Upskilling UnLimited = Version Infinite.Zero of Yourself
Principal “Virus” may have been initially portrayed as the villain of the film - 3 Idiots (2009), but what he said was very true indeed, “Life is a race; if you don't run fast, you'll get trampled.” With every second passing by right now, someone, somewhere, is coming up with a new invention or idea. After all, time and tide really wait for no one.
There are 8 billion people on this planet. In 2020, there emerged, out of nowhere, a deadly virus which none of us had seen coming, and that shook the lives of each one of us in some way or another, forever. What could we do about it? Adapt. Upgrade. Upskill. These are the only possible solutions, we have to the challenges that life unexpectedly throws at us. So, we started wearing masks and carrying sanitizers; we started taking online courses and invested the money we had saved for a new briefcase, in a stable internet connection instead; some of us may even have had to learn how to use Zoom and Teams. Why? So that we are not left behind in this never-ending rat-race that we call ‘life’.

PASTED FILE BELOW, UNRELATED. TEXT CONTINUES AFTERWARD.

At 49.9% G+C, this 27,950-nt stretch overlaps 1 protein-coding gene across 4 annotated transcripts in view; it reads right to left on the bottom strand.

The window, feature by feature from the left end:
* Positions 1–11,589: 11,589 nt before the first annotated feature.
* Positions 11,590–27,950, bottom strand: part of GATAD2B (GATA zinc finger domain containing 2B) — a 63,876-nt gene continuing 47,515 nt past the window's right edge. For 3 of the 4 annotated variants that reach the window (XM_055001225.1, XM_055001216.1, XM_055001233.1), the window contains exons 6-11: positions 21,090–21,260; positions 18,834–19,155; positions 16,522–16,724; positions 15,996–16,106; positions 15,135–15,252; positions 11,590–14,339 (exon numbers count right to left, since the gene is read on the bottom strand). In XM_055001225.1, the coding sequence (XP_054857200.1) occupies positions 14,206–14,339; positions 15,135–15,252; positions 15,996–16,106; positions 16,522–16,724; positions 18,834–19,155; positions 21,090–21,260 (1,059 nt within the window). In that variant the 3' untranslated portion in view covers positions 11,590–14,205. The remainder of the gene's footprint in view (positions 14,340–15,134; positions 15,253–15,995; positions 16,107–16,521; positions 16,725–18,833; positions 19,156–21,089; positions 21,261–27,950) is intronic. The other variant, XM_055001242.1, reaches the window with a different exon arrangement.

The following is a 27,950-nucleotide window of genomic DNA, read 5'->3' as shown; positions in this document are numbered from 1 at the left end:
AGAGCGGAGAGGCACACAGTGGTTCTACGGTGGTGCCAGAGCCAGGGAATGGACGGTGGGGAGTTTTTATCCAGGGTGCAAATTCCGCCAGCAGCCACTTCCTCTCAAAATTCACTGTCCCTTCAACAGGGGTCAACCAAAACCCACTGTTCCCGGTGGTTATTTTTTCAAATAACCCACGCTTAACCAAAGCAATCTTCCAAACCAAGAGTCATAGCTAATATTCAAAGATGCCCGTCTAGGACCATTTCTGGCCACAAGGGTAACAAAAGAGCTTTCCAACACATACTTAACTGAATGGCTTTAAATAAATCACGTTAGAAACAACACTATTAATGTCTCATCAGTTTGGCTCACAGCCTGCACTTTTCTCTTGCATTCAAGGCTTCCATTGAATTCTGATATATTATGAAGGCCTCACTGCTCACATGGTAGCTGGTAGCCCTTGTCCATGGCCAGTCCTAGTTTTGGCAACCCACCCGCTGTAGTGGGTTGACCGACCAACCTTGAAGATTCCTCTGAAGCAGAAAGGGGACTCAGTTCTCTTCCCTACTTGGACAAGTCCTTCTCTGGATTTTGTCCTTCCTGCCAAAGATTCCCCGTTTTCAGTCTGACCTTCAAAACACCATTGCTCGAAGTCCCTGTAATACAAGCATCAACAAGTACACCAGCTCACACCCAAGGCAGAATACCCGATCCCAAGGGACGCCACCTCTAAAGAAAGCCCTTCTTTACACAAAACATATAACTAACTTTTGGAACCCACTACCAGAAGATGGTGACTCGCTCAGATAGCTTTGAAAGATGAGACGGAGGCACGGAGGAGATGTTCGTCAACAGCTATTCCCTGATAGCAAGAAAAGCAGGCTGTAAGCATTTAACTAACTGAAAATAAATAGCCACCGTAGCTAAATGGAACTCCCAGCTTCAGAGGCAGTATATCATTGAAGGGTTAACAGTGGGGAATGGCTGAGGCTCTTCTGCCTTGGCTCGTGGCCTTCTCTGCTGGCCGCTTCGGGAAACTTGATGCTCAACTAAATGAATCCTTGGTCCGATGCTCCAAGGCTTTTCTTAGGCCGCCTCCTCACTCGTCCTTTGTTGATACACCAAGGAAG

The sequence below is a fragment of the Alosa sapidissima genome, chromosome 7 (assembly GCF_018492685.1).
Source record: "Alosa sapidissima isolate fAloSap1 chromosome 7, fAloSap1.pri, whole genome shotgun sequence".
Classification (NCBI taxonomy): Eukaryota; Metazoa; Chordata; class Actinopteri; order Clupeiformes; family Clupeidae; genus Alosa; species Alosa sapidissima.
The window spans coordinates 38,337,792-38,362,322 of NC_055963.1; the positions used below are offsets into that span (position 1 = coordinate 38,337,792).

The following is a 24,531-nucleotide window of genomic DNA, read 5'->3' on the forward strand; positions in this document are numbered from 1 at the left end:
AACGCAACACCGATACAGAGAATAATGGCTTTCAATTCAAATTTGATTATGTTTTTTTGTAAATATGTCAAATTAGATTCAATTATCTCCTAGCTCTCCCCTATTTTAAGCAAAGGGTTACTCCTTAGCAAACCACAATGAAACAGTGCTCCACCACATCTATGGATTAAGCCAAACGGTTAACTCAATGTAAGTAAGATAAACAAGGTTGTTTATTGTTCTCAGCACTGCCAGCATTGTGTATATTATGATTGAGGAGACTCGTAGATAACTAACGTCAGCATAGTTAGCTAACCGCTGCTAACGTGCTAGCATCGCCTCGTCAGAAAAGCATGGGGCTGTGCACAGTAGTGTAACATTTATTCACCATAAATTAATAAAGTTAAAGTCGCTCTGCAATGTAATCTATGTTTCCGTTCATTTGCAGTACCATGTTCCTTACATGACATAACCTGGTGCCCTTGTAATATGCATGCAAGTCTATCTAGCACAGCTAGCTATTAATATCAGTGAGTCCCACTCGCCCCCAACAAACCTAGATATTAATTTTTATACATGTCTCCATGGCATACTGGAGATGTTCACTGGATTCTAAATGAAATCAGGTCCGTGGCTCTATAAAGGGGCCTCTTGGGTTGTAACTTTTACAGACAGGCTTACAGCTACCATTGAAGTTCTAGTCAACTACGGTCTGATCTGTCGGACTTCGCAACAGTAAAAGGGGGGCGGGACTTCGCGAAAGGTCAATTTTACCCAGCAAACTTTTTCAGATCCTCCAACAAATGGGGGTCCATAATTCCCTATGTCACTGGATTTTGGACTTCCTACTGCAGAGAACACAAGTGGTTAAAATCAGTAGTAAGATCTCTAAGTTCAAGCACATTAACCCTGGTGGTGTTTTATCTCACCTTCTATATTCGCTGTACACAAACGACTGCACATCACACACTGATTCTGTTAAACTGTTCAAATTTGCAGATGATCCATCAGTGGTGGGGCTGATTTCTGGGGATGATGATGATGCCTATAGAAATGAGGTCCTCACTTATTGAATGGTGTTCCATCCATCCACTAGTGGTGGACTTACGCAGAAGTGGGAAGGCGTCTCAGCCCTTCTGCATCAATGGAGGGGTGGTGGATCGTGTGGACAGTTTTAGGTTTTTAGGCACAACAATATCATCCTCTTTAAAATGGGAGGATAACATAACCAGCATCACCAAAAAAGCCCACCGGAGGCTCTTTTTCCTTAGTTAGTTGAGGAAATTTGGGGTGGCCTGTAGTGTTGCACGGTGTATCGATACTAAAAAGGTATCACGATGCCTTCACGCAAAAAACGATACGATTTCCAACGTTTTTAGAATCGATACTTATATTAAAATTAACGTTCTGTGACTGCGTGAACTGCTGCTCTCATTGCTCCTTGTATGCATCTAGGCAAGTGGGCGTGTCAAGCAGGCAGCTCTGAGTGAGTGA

This process of constantly trying to keep up, by learning and upgrading our ways, knowledge and abilities, is known as upskilling. One thing to keep in mind about it is that it is a process, and not an end-goal. This basically implies that the moment we become complacent and feel that we have attained the desired level of upgradation that we thought we needed, we will be surprised to see just how many miles we still have left to walk, before we can peacefully go to sleep. You may have mastered the English language by studying it all your life. What if, tomorrow, you get a call from a company offering you your dream job, paying you more than you could have dreamt of, but it is located in China and has Mandarin as a required skill to be considered for the position? In all likelihood, the first thing you will do after hanging up is look up Chinese courses online. Knowledge is power, and any skill acquired is never wasted, for who knows when it will come to our rescue in the most unexpected of ways.